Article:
When I was interviewed for the job, every single trustee who interviewed me said, “We want a real museum.” What they meant by that was, we want to build a permanent collection; we want to have our own building; we want to have programming and publish catalogues. The vision was always tied to the notion of having a place of our own. Now, to tell you how broke New York was in those days—a bank had foreclosed on the building, and it was more expensive for them to hold onto that property than to give it to us. So, they decided that it was in their interest actually to make a gift of this 60,000-square-foot building to the Studio Museum. We were determined to have a black architect and a black construction firm. Max Bond had his own firm and he was a visionary. Max had a whole idea of what Harlem could become architecturally. So, he gave us a very simple, elegant, and cost-effective design that stood us in good stead for thirty years. It was really incredible. And it came in on time, and on budget, and we loved that, too. When the Studio Museum moved from the loft to the building, I think it became one of the linchpins for the rebirth and revitalization of Harlem. And we're now at a point where the Museum is reaping all of the benefits of that. All the retail outlets that have come uptown, all the population that has come back to live in Harlem, the restaurants, the other cultural institutions that are thriving in Harlem, have made it an extraordinarily exciting place to be.

H. Carl McCall, Mary Schmidt Campbell, Arthur Barnes, Robert Carroll, and Fred Samuels at The Studio Museum in Harlem’s groundbreaking ceremony for the 144 125th Street building, May 20, 1981.


When the Studio Museum moved from the loft to the building, I think it became one of the linchpins for the rebirth and revitalization of Harlem.


Tell us about some of the people you worked with.

While I was there, David Hammons, Alison Saar, and Kerry James Marshall were all artists in residence. That was pretty incredible. I think about all the MacArthur awardees who have been associated with the Studio Museum. What other museum in New York can boast that number of “geniuses”? The other thing that’s amazing that is the number of museum directors and leaders who came out of the Studio Museum: Terrie Rouse, Grace Stanislaus, Deirdre Bibby, Sharon Patton—it was a place that incubated talent. Kinshasha Holman Conwill was my deputy. I had interviewed, I don’t know how many people to be Deputy Director. Kinshasha walks in and we talked for about five minutes, and I knew she was the one. She not only had been an artist herself, but her husband was an artist, she had gotten an MBA—she just lived and breathed what The Studio Museum in Harlem was about.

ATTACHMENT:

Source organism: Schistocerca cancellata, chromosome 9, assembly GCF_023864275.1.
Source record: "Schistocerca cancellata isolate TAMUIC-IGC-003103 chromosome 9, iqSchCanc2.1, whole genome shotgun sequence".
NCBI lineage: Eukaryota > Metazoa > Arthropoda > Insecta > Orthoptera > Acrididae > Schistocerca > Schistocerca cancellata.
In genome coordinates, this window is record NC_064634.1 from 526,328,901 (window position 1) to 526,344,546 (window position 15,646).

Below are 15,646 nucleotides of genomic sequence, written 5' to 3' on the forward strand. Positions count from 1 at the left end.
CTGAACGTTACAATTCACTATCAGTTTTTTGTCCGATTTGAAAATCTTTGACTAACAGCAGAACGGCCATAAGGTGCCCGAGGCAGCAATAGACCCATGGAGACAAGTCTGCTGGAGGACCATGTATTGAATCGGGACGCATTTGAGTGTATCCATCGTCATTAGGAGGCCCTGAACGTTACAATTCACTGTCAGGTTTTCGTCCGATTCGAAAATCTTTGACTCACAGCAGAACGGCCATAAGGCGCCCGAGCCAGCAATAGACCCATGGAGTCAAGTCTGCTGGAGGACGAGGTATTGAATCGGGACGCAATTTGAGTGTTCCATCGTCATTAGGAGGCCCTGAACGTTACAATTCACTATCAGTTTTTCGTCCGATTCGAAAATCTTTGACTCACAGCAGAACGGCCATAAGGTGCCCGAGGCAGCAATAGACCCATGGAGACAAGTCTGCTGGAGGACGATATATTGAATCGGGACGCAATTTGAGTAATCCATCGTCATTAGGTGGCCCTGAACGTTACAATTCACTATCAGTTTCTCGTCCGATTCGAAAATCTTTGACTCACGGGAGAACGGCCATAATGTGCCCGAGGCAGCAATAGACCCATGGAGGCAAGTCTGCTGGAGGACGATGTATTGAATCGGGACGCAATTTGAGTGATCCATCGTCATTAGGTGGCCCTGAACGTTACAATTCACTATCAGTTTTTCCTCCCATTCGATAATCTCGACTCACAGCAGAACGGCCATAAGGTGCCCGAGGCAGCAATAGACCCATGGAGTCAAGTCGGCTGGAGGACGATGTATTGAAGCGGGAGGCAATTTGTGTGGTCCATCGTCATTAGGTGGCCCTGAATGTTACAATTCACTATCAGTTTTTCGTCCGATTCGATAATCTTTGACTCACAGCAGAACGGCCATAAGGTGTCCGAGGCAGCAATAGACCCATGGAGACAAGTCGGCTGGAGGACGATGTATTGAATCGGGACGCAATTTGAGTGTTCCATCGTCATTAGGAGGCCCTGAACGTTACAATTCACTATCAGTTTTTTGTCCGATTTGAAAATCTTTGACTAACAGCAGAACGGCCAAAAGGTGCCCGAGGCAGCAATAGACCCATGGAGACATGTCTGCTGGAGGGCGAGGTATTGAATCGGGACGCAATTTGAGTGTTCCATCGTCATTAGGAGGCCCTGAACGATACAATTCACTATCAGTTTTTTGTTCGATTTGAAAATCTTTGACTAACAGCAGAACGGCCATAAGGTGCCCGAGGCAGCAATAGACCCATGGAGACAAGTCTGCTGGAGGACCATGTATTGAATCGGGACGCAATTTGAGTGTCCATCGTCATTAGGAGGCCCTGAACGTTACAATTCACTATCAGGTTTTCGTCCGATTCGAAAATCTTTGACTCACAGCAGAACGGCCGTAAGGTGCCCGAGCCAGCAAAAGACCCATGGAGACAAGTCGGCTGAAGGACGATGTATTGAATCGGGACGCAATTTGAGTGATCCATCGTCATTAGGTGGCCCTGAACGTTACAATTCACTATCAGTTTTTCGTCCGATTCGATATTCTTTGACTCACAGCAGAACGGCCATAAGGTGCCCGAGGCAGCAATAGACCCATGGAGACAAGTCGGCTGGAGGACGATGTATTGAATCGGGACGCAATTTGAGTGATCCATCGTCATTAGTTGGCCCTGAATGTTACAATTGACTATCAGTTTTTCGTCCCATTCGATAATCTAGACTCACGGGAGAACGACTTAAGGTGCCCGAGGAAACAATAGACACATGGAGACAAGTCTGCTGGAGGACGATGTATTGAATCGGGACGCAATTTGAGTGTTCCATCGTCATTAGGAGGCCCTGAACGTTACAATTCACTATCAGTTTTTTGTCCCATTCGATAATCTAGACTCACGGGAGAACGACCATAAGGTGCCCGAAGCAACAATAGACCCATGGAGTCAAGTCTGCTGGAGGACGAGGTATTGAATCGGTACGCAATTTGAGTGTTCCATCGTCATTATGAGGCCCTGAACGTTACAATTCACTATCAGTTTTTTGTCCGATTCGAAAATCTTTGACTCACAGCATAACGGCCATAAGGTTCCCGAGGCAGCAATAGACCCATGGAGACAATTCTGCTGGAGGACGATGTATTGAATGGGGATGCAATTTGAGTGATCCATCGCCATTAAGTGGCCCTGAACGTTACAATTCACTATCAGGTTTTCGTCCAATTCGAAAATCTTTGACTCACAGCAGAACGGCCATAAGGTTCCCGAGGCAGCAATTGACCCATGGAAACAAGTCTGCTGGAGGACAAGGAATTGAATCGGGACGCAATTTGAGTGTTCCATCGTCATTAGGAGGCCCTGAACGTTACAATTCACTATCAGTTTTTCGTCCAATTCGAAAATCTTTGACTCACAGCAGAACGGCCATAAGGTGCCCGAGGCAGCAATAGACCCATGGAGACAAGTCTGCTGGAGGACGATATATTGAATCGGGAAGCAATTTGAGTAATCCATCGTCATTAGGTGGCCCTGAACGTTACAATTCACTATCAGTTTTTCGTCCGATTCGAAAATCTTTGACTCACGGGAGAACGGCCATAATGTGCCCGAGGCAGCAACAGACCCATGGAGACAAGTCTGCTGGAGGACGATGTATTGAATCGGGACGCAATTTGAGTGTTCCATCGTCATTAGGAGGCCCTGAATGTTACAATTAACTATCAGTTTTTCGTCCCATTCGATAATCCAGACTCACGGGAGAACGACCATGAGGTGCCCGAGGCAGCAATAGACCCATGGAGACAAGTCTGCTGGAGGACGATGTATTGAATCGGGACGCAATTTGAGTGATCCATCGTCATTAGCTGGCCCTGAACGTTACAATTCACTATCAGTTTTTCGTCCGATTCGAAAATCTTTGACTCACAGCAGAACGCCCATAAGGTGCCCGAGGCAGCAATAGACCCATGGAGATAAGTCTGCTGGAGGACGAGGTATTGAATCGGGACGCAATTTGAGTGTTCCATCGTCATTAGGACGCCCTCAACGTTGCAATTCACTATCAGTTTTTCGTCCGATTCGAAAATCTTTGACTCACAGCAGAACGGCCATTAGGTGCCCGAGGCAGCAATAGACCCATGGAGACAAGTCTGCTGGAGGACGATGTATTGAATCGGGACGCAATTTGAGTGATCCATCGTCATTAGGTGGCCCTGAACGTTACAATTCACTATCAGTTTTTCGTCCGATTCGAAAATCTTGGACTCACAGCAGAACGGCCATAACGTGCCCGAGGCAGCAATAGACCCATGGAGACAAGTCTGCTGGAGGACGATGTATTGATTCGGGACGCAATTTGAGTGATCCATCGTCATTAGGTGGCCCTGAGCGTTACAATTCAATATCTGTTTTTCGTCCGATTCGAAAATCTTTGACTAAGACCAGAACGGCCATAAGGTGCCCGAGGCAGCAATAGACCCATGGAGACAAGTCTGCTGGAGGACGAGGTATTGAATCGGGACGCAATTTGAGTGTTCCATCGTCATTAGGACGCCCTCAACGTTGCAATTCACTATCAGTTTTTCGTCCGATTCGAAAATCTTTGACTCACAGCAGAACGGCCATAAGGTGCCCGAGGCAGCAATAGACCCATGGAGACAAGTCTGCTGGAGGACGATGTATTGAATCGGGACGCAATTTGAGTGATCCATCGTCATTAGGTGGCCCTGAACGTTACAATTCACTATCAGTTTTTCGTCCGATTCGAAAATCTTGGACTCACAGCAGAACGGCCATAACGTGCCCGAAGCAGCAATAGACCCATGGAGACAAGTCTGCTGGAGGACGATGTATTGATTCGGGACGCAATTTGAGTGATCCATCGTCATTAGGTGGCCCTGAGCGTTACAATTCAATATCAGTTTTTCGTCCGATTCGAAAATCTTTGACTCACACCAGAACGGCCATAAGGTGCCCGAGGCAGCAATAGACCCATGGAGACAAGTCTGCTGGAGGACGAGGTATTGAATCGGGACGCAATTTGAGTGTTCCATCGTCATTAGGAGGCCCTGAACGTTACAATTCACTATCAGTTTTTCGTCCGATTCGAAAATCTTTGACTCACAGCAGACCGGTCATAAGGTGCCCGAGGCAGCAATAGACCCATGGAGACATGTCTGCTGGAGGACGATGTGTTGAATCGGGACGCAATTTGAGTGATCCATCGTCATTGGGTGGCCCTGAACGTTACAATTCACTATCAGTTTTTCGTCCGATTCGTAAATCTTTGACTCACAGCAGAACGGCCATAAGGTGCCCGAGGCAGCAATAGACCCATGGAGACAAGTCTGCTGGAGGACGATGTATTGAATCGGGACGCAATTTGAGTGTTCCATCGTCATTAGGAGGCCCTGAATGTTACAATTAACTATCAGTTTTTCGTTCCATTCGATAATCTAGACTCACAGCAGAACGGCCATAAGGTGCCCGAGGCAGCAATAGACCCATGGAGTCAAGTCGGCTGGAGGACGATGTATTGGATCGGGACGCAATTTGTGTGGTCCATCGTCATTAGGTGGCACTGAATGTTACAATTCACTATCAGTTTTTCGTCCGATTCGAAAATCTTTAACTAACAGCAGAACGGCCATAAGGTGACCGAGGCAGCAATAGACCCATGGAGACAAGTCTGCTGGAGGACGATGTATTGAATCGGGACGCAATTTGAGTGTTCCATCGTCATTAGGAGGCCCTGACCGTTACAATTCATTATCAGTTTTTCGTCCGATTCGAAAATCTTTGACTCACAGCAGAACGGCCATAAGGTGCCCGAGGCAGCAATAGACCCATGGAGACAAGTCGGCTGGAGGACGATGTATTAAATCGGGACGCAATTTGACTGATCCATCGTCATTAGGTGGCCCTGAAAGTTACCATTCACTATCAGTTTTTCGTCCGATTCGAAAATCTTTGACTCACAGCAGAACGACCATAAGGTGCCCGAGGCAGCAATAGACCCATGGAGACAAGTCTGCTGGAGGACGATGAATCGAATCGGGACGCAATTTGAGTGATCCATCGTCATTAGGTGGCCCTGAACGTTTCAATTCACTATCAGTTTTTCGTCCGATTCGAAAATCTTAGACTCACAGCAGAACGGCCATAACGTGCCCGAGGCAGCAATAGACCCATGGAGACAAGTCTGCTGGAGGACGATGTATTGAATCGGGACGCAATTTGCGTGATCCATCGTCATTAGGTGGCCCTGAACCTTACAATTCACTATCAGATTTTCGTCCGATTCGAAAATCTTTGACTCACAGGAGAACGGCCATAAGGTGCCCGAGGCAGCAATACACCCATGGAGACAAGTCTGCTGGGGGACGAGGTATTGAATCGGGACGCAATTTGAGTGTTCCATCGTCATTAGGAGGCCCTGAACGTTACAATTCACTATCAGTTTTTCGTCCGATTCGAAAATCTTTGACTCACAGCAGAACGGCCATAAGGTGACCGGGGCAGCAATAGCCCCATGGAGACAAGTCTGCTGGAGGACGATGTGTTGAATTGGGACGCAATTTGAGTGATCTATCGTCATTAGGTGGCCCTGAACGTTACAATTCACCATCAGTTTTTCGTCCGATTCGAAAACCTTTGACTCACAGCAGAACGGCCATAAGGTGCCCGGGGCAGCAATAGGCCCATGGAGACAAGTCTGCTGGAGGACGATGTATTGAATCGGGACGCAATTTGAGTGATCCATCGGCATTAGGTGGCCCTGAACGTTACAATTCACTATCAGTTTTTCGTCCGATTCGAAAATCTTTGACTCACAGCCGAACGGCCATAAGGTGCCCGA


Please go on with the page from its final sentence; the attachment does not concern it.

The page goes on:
And we would get these incredible interns every year—including one named Thelma Golden. The thing that I remember about Thelma is that she came in knowing about art history. Very often we’d get interns and we’d have to also be the starting point for their knowledge about the history of art and being a curator. But it was like she was born knowing that she wanted to be a curator. She wanted to understand the work, the process, the mind, the consciousness of artists. It was such a joy to be around her because she had such a clear sense of herself. And she hasn’t changed. She is still that same person, with an incredible generosity to boot.

I think what’s remarkable about the Studio Museum is that the board, when I came there, was not a rich board. It was a board of ordinary citizens who held an absolute firm belief that they could build a real museum in the center of Harlem and it would be an A-plusgold-standard museum. Nobody ever wavered from that; we just waited for other people to get on board. And pretty soon, we had a critical mass of people who believed that, too.

Anyway, that was our life at the Studio Museum. I loved it because we were inventing every day. We were inventing how to organize this place, inventing how to get the shows up on time, inventing how to get the catalogues out. And every time we invented we were learning something, too. So it felt like being in a school all the time. That was my best graduate education, ten years at the Studio Museum.



— Elizabeth Gwinn